Now that the writers strike is drawing to a close, many devoted television viewers are probably happy that the popularity of reality shows may be undermined by scripted television. Not me, though. That’s because shows like “American Gladiators” and “Real World/Road Rules Challenge: The Gauntlet” represent two important camps in television: characters we root for and characters we root against.
Take last Monday’s episode of “American Gladiators,” which featured Alex Rai, a diminutive history teacher who had recently lost his mother to cancer. Because of his status as an undersized, grieving man in an underappreciated profession, Alex was easy to root for, especially as a counterpoint to terrifyingly muscular gladiator Hammer.
“Gauntlet” features twenty-somethings from past “Real World” and “Road Rules” seasons competing in games just as childish as those in “Gladiators.” While Gladiators and average Joes shoot Nerf balls at each other, “Gauntlet” contestants participate in football-retrieval contestants that usually escalate into all-out brawls. But what’s fascinating about “Gauntlet” is that, unlike “Gladiators,” the show wants the viewer to dislike the contestants.
Like Rai, “Gauntlet” contestant C.T. Tamburello (“Real World: Paris”) has a developed back story that gives his character depth, as well as a context for the viewer to relate to. The difference is that everything we learn about C.T.’s character paints him as an obnoxious jerk. The first night the contestants move into their lavish Mexican beach house, C.T. gets hammered, starts an argument with his own teammate and shirks his girlfriend in a way that would make Jason Wahler proud.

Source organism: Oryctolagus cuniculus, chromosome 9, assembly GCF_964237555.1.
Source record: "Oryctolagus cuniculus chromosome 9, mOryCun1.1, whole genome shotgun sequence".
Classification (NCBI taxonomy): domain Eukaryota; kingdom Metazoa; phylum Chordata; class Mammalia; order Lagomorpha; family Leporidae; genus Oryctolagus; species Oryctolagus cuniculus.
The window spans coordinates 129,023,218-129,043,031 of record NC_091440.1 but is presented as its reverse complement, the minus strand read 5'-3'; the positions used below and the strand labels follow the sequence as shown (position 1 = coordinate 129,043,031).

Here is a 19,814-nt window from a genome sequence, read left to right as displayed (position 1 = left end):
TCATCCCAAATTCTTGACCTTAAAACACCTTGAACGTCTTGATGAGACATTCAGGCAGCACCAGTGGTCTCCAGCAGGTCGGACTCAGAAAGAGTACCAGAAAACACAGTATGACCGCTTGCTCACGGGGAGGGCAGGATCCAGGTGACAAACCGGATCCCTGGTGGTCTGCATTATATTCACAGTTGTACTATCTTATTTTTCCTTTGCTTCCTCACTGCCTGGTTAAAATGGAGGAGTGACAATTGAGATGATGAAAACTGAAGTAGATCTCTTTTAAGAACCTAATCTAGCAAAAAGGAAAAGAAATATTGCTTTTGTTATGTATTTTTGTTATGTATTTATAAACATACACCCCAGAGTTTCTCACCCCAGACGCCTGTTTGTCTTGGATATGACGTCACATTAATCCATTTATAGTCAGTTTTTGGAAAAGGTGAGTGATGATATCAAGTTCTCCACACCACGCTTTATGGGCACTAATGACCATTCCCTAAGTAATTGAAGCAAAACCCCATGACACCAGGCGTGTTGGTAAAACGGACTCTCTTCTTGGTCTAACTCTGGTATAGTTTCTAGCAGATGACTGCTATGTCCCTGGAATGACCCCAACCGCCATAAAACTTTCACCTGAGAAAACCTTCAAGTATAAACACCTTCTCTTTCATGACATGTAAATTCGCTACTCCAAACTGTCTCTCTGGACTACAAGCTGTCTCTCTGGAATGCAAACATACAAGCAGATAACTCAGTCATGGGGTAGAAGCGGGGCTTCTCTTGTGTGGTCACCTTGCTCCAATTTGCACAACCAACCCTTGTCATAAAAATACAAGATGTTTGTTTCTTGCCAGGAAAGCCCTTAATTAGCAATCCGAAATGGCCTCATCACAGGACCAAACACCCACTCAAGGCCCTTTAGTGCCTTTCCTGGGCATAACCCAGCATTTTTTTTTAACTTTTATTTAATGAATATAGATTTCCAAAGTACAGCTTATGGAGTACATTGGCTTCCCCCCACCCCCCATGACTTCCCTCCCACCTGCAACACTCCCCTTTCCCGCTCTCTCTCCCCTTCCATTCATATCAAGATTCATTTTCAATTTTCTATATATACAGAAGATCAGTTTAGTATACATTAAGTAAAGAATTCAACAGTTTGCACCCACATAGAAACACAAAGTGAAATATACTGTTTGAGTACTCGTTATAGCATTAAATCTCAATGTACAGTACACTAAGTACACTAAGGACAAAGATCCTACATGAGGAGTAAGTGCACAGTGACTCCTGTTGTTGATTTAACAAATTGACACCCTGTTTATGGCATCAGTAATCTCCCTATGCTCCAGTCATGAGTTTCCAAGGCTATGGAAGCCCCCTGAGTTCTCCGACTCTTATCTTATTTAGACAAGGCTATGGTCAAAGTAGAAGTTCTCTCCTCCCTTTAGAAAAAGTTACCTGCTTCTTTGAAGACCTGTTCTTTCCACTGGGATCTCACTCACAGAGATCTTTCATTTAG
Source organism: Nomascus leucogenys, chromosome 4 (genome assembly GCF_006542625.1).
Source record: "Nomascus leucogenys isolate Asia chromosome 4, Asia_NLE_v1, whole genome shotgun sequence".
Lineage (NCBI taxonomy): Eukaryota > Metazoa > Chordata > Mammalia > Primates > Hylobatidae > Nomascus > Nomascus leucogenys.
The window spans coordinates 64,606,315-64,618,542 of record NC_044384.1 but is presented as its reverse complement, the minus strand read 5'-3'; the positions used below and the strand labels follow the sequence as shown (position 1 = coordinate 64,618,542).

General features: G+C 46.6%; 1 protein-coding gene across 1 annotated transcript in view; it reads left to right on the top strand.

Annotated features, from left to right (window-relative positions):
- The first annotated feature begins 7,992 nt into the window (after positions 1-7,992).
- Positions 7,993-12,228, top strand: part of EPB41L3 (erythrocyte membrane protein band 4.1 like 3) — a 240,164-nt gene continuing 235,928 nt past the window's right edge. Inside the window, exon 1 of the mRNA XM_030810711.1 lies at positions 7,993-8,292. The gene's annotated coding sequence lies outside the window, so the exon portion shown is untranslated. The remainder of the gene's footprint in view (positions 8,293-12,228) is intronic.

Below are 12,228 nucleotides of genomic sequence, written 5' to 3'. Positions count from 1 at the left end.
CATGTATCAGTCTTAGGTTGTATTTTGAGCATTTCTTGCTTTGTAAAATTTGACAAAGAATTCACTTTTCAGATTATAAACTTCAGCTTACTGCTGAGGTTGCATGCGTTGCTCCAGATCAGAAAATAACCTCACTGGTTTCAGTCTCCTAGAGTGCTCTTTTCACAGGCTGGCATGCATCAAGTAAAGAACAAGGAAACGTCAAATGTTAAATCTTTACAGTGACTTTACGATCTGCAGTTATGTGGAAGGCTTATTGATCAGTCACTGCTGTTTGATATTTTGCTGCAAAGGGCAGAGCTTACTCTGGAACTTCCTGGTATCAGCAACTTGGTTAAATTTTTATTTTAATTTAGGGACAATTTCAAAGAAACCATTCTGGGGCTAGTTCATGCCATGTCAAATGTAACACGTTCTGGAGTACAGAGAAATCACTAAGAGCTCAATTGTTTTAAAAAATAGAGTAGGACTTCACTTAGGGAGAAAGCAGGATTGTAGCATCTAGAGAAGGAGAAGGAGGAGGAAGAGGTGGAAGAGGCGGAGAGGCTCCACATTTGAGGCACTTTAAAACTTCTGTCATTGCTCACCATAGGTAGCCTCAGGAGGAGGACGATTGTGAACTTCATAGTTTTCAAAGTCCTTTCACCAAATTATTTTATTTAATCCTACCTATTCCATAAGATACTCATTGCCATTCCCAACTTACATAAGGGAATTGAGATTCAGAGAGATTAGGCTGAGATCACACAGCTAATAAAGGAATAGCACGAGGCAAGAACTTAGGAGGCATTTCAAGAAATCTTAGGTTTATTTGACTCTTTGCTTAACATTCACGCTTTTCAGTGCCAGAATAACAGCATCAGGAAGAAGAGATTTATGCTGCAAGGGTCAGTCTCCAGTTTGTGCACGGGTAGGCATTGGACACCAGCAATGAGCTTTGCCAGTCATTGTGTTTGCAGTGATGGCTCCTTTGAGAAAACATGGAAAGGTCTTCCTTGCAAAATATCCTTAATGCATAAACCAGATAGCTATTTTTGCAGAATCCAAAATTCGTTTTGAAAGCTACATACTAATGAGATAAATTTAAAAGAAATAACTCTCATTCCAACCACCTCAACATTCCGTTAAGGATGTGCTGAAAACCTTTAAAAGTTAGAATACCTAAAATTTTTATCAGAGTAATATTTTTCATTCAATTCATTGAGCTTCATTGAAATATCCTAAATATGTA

“Gauntlet” ‘s characters – at this point, I stop calling them “contestants” – are unlikable in a variety of different ways. Yet, waiting to see which “Gauntlet” member gets kicked out of the mansion and left with only an MP3 player is somehow as compelling as rooting for sad sacks like Alex Rai. Why is this?
It’s because the point of “Gauntlet” isn’t who wins – it’s who fails. The show is worth watching to see cocky Coral covered in mud, or selfish Brooke fall to pieces after she’s kicked off. “American Idol,” and many other reality shows, operate on this same principle: the earlier shows are more fun to watch than the later ones, because they’re terrific venues to see the untalented and unlikable get what they have coming. In later episodes of “Gauntlet” and similar shows, when it becomes painfully clear that one of these assholes has to win, the show has lost the comic effect that comes with taking the most spoiled and delusional members of society down a peg.
Much of today’s scripted television also relies on this basic dichotomy of rooting for the underdog and against cocky and obnoxious characters. But for most shows, using the terms “like” and “dislike” is an oversimplification. I might like Homer Simpson – in fact, I love him – but I didn’t root for him when he invented his own religion any more than I rooted for G.O.B. Bluth to become a successful magician. Characters like these are mainly entertaining because – unlike the “Gauntlet” members – it is assumed they will fail in their selfish endeavors. Similarly, you know Jack Bauer will always find his terrorist, because his show operates according to a formula as old as Horatio Alger.
Reality shows, though, never follow typical story lines. Watching scripted shows, you have a vested interest but, whether you admit it or not, you typically know what will happen. On “Gladiators” and “Gauntlet,” though, all you can do is hope that Alex Rai will win the $100,000 and that, maybe, just maybe, C.T. will get the comeuppance he deserves.